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Friday, September 30, 2005

At NSGIC this week, George Lee of USGS shared that Microsoft and USGS, who signed a Cooperative Research and Development Agreement (CRADA) in 1996 to develop TerraServer, are ready for more. In particular, they are inviting federal agencies, states and local governments to publish their imagery via TerraServer. States, including New York and Florida, are already developing pilots, though the New York one, which he hoped to demonstrate, was not yet ready.

Lee explained that the public domain data would stay in the public domain (just as the current data served by Microsoft does) and that administrative tools would be in place to “turn off” data that might be considered sensitive. Beyond that, he noted these benefits to those who might participate: free hosting, free Internet browsing by the public, free OGC-compliant Web Map Service, free backup of data, acknowledgment of ownership and more. Frankly, the whole thing seems too good to be true. And there is a twist: the data is part of TerraServer, now part of the MapPoint Business Unit, and thus part of Microsoft Virtual Earth. So, it’s entirely possible it might end up in a “local search” done for local pizza joints. Details are being worked out (contact your local USGS liaison to discuss) but this is most intriguing.

by Adena Schutzberg on 09/30 at 07:49 AM | Comments | Bookmark and Share

“Mobile carriers have stopped looking at location-based services as a possible premium service, according to a panel of wireless carriers at the CTIA Wireless IT and Entertainment tradeshow in San Francisco.”
WhatPC?

“Last on the keynote lineup, Sean Maloney, executive vice president and general manager of Intel’s Mobility Group, joined with a Philips Electronics NV executive to demonstrate a software-defined GPS radio running on an Intel XScale processor. The software runs all the baseband functions of the radio, which normally operate in hardware, the Philips executive said. Philips expects the technology to start appearing in mobile phones next year and also to come soon in notebooks, he said. They demonstrated using the GPS to show where the device and friends’ devices were located on Google Maps.”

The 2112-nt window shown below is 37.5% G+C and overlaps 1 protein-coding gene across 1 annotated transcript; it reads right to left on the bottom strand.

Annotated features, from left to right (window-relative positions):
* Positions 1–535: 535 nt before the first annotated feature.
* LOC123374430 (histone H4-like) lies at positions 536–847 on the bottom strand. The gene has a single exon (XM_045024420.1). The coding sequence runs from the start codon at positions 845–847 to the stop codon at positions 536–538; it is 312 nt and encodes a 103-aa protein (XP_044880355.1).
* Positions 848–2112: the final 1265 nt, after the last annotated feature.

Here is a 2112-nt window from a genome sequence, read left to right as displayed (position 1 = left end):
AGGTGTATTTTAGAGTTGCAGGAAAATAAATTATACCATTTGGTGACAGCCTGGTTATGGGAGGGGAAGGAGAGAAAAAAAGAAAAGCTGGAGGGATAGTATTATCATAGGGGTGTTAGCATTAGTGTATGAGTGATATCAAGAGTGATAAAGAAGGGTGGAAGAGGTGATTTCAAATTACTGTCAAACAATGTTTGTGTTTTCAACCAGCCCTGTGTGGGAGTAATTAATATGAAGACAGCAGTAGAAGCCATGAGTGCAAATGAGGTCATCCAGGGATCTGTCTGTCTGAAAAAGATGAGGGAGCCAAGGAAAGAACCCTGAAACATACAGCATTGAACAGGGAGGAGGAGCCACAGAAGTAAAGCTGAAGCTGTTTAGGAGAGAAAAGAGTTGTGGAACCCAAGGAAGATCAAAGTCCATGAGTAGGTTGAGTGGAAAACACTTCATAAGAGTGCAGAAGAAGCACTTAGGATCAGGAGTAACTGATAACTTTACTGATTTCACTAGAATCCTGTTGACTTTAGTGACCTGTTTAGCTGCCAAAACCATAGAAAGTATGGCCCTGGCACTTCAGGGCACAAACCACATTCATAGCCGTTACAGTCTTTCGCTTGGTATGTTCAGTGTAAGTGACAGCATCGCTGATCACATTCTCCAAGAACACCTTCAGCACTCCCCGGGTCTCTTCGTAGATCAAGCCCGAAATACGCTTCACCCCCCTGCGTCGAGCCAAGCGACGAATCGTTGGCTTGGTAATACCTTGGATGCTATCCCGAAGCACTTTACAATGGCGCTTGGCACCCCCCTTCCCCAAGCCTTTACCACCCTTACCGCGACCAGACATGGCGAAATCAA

Computerworld

“Wherify, a cellphone maker that touts its products’ primary feature—the ability to track, using GPS, the location of any of its phones via a special Web page—but has nothing available for sale in the US.”
PC World

by Adena Schutzberg on 09/30 at 07:00 AM | Comments | Bookmark and Share

If you want too keep up on the projects involving these organizations (funding by Google and National Geographic) check out the Global Connection website. These folks put the Katrina imagery into Google Earth, added the National Geographic layer to Google Earth and are exploring gigapixel panoramic images. Google sure has a lot of friends. Thanks to reader Allan for the link.

by Adena Schutzberg on 09/30 at 07:00 AM | Comments | Bookmark and Share

Holvarty is the “ChicagoCrime.org” guy who just joined the Washington Post to work on it online offerings. E&P is Editor and Publisher, the magazine for the newspaper industry. The article is a nice introduction to the “young mappers” as my colleague likes to call them.

by Adena Schutzberg on 09/30 at 07:00 AM | Comments | Bookmark and Share

Thursday, September 29, 2005

The forthcoming book from O’Reilly will cover the now widely used API and get even more people involved with Web 2.0. It’s under development by Schuyler Erle and Rich Gibson, two of the authors of Mapping Hacks and is expected in January 2006.

by Adena Schutzberg on 09/29 at 08:21 AM | Comments | Bookmark and Share
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